Expert Speak Raisina Debates
Published on Jun 30, 2020
The Deification of Xi Jinping

In 2016, the Communist Party of China declared President Xi Jinping to be the “core” of the Chinese leadership. In 2018, his ideas were enshrined in the Constitution as “Xi Jinping Thought on Socialism with Chinese Characteristics for a New Era”. Until that point, Mao Zedong, the founder of the People’s Republic of China, the man who had created a Party and an army that had fought Chiang Kai-Shek and the Japanese, who had seized power in 1949, and who had subsequently taken on the United States and the Soviet Union, was the only leader whose thinking had been elevated to the level of ‘Thought’. Xi had reached where none of his predecessors had gone before. He had achieved parity with Chairman Mao. It was presumed that he had nowhere else to go.

It now appears that such a presumption is misplaced. Xi is now being equated to Karl Marx—Zeus himself, on the Communist Mount Olympus.

On the 15th of June this year, the Study Times ran an article titled “Xi Jinping Thought on Socialism with Chinese Characteristics for a New Era is 21st Century Marxism.” Its author is He Yiting. If the name does not immediately ring a bell, it is because he is not a Member of the elite Central Committee or its Political Bureau, nor is he a Minister. But, he is the Executive Vice President of the Central Party School, and is considered to be within the inner circle. Agnes Andresy, who studies the Chinese leadership, in her book, Xi Jinping: Red China, The Next Generation, calls him the “pen of Xi Jinping”.

He Yiting describes Xi Jinping Thought as “contemporary 21st Century Marxism”. According to him, Xi has given many new theories for the New Era, such as the theory of supply side structural reform, the economic ‘New Normal’ theory, the theory of the Strong Army in a New Era, the New Type of Great Power Relations theory, and the idea of a Community for the Shared Future of Mankind. All these, according to He Yiting, are “important symbols of a new leap in the modernization of Marxism in China and an important symbol of Marxism in the 21st Century.”  Along the way to declaring Xi Jinping as the true heir of Karl Marx, the author subsumes the ideological thoughts of all of Xi’s predecessors – Marxism-Leninism, Mao Zedong Thought, Deng Xiaoping Theory, The Three Represents of Jiang Zemin and Hu Jintao’s Scientific Concept of Development— into Xi Jinping Thought, declaring that President Xi stands on the shoulders of “giants and sages”.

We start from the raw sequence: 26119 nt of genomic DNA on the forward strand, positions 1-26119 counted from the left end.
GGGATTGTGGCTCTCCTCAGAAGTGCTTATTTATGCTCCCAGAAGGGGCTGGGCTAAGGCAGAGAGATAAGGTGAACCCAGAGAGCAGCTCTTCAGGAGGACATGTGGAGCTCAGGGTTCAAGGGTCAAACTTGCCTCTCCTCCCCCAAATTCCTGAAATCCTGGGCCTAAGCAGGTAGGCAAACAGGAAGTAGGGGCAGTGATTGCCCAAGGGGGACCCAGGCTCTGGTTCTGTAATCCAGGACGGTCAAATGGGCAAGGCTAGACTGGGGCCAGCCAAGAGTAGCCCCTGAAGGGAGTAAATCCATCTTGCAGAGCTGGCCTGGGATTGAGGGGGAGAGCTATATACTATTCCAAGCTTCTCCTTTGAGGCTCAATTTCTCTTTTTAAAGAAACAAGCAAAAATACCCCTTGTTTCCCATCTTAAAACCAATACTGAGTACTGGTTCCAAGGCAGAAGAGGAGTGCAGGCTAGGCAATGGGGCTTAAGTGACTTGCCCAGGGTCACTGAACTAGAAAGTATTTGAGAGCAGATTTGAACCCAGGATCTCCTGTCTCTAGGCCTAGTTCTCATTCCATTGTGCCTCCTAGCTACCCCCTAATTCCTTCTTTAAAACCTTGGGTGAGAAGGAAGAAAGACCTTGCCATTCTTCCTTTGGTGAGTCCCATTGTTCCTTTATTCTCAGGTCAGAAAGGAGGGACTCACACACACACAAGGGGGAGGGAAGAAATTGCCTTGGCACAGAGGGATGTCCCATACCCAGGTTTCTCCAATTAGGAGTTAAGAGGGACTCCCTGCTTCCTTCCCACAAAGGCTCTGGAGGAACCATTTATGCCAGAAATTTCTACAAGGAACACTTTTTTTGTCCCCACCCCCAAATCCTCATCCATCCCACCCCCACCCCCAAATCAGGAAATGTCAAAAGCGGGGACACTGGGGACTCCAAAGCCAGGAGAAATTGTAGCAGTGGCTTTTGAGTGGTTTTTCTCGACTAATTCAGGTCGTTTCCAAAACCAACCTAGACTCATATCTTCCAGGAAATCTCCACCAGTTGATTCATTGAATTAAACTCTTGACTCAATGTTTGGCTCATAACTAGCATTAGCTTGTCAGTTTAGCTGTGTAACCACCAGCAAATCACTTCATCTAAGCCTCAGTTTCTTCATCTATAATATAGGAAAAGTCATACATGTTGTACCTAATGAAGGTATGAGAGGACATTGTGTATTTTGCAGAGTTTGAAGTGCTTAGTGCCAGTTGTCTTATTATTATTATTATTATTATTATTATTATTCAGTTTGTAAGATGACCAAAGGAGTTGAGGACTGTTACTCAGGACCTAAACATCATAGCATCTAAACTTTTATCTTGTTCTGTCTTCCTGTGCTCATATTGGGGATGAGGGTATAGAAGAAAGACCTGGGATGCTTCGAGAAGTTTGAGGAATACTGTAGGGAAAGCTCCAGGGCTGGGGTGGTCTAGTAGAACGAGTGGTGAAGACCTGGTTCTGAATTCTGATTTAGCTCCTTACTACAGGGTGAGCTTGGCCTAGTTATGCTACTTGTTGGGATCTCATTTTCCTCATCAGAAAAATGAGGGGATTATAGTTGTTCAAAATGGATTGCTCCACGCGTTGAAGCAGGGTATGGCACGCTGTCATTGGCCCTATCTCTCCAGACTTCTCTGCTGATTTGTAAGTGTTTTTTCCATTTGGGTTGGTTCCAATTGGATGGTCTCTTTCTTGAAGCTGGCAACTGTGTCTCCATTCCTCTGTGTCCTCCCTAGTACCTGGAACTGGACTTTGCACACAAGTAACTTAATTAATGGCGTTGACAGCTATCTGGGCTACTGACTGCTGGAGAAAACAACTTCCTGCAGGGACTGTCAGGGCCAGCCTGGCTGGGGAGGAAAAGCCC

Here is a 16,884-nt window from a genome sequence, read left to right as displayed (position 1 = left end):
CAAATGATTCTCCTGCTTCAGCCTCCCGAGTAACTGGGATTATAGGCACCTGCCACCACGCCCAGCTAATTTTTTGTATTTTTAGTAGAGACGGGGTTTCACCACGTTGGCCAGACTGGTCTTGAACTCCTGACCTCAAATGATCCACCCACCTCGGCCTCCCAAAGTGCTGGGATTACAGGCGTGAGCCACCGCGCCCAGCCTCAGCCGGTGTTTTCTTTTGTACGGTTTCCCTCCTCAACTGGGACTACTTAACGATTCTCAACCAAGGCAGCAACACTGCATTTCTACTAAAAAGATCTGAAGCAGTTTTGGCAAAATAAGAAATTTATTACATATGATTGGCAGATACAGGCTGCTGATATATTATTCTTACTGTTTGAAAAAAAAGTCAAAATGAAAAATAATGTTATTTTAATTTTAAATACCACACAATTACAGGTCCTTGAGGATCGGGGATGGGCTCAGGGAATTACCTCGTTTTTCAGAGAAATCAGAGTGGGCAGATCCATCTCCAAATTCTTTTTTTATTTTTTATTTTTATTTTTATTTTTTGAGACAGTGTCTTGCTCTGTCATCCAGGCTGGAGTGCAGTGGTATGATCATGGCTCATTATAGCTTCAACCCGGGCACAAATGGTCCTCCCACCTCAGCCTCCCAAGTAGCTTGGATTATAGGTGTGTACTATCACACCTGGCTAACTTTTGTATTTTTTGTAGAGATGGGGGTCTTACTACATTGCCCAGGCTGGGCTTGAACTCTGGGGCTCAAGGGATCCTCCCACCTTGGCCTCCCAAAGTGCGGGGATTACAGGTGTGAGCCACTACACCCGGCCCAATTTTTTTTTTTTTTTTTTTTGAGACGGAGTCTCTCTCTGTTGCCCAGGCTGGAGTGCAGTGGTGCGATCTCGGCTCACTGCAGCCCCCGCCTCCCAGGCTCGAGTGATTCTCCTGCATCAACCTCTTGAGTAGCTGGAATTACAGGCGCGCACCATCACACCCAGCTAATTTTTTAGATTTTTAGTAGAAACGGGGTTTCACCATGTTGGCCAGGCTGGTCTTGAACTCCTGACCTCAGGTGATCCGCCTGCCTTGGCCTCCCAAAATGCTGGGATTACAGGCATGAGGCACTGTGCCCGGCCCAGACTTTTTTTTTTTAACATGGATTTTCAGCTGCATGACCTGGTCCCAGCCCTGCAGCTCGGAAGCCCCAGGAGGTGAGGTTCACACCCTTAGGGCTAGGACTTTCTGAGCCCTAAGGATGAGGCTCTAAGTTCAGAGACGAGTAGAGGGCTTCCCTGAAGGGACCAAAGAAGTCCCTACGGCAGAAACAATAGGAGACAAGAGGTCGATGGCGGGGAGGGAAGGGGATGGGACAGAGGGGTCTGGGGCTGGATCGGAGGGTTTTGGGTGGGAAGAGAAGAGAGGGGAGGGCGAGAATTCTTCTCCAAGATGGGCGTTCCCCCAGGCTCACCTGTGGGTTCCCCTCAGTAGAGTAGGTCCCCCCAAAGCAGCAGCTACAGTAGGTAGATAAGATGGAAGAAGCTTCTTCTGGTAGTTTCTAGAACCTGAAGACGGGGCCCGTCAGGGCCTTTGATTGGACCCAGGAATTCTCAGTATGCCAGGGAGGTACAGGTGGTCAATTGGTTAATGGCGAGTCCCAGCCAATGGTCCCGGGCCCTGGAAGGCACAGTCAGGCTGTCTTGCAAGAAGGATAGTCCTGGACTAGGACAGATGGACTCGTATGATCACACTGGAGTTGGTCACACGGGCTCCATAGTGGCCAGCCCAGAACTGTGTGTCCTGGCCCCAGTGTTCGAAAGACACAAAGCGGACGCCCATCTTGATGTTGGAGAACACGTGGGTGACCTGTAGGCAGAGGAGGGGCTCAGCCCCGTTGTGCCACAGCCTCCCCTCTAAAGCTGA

Xi’s Thought is credited with bringing new and profound changes in the power balance between capitalism and socialism in the world, reshaping its political and economic map, and taking China towards the centre of the world stage. Praise is heaped upon him; he is the master strategist who will fight chaos in the world; the long term visionary who will provide Chinese solutions to global issues; the seer who saw the world’s peace deficit and development deficit and proposed the establishment of a Community for the Shared Future of Mankind. It seems that Marxism can be understood in the 21st century only through a deep study of Xi Jinping Thought.

Xi’s Thought is credited with bringing new and profound changes in the power balance between capitalism and socialism in the world, reshaping its political and economic map, and taking China towards the centre of the world stage

For Xi Jinping, this caps a remarkable first half of 2020, which has seen him tightening his grip on power everywhere. He has subordinated the Party by telling leading cadres at a special Democratic Life Meeting in May that leading cadres should, “dust their hearts and clear their minds and souls of ideological debris and waste”. He has insisted that public security organs should be “absolutely loyal to the core, absolutely pure and absolutely reliable”, and, just last week, has also taken personal control over China’s military reserve forces.  Ideological controls over film, TV, and publications—including online literature publishing—have been enhanced; and Twitter, YouTube, Instagram and Facebook accounts of Chinese university students and faculty will now be monitored more rigorously. He has tightened the grip over Hong Kong through the Law on Safeguarding National Security in the Hong Kong SAR. It has prompted a retired senior Central Party School Professor, Cai Xia, to say that all this is tantamount to turning the Party into a “political zombie”. She accuses “this one person, a central leader who has grasped the knife handle, the gun barrel and faults within the system itselfto turn 90 million Party Members into slaves. She predicts that in the next five years, China will go through another period of major chaos.

Xi has subordinated the Party by telling leading cadres at a special Democratic Life Meeting in May that leading cadres should, “dust their hearts and clear their minds and souls of ideological debris and waste”

Despite its opening up, China remains, to quote Churchill out of context, “a riddle wrapped in a mystery inside an enigma”. Whether President Xi is making haste because he sees the domestic and global flux as an opportunity or as a threat cannot be said with any degree of confidence. But it takes chutzpah to equate oneself with Marx, and he appears to be a gambling man. The rest of the world needs to note that.

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